FREDERICK, Md. (AP) — A Frederick judge in 1913 struck down Maryland’s “grandfather clause” as unconstitutional.
Maryland was one of a number of states with constitutions that exempted white voters from poll tests and taxes as long as they could prove their grandfathers were registered to vote before 1869 and owned at least $500 worth of property.
The Frederick judge’s decision let the 30 African-Americans who registered ahead of the city’s June election cast their votes without taking these tests, according to a story published in The Evening Post in 1913.
It would be two years before the U.S. Supreme Court came to the same conclusion.
Frederick’s revolutionary ruling is just one example of the county’s rich African-American history.
At least 300 African-Americans from Frederick County fought in the Union Army during the Civil War, according to Mary Harris, an Adamstown resident who has researched local African-American history. Frederick was also home to the first African-American newspaper in western Maryland: The Frederick Hornet, first published in 1906.
Not all of the African-American history of Frederick is complimentary. A letter written in 1845 records the $300 sale of a 12-year-old boy to a Frederick County slave owner who would own him “for life,” according to the terms of the sale.
Whether they are to be celebrated or scorned, the stories of African-Americans in Frederick County deserve to be memorialized, according to members of a group formed to promote local African-American history. They hope to do just that.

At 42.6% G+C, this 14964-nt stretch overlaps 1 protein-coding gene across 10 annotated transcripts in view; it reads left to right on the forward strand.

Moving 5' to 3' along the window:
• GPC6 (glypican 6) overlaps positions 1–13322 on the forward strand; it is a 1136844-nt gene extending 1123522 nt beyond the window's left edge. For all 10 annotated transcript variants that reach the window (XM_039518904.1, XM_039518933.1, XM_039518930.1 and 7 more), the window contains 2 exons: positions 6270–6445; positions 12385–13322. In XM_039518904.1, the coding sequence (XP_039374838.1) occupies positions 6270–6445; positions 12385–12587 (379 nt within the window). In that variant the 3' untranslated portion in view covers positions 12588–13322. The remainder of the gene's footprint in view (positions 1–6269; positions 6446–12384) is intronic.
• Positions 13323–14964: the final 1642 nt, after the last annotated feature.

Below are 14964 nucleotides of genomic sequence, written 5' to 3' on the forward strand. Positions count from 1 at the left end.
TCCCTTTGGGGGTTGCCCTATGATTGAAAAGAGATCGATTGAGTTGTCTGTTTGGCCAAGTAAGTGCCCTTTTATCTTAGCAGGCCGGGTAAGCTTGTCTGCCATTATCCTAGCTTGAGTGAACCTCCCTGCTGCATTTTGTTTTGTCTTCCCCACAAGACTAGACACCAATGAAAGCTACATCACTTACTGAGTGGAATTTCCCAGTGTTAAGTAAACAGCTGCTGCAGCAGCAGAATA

The African American Resources, Cultural Heritage Society (AARCH) in January submitted a letter of interest to Frederick County Public Schools, proposing to open a Frederick County African American Heritage Center in the former Lincoln Elementary School building. AARCH was one of seven nonprofits that responded to the school district’s invitation for letters of interest on how to repurpose the now-vacant building known as “Lincoln A.”
The school board recently prioritized four of the proposals it received for further exploration. AARCH’s idea was not among them, but that doesn’t mean the group is giving up.
David Key, president of AARCH, explained his vision for the center as the “go-to” place to learn about African-American history in Frederick.
It would highlight “not just the national issues but the everyday people in Frederick, their stories,” Key said. “It adds a whole new perspective to Frederick County, one that’s been missing.”
The space would serve in part as a museum, displaying the hundreds of artifacts collected through AARCH that document centuries of African-American history in Frederick. It would also be a resource for students and researchers — fostering research within its walls as well as sponsoring field work to continue documenting the still-unrecorded elements of African-American history in Frederick.
“Because of how things were at the time, a lot of the African-American history was never documented or published,” Harris said.
Individual members currently store most of the artifacts in their homes. Boxes of newspapers, photographs and relics of African-American history, including some from Key’s family, fill a corner of the garage next to his home south of the city of Frederick.
Members offer educational lectures and presentations throughout the county. Parts of their collections have been displayed temporarily at other museums and community buildings.
“Every February, we’re booked solid,” said Key, referring to the national designation of February as Black History Month.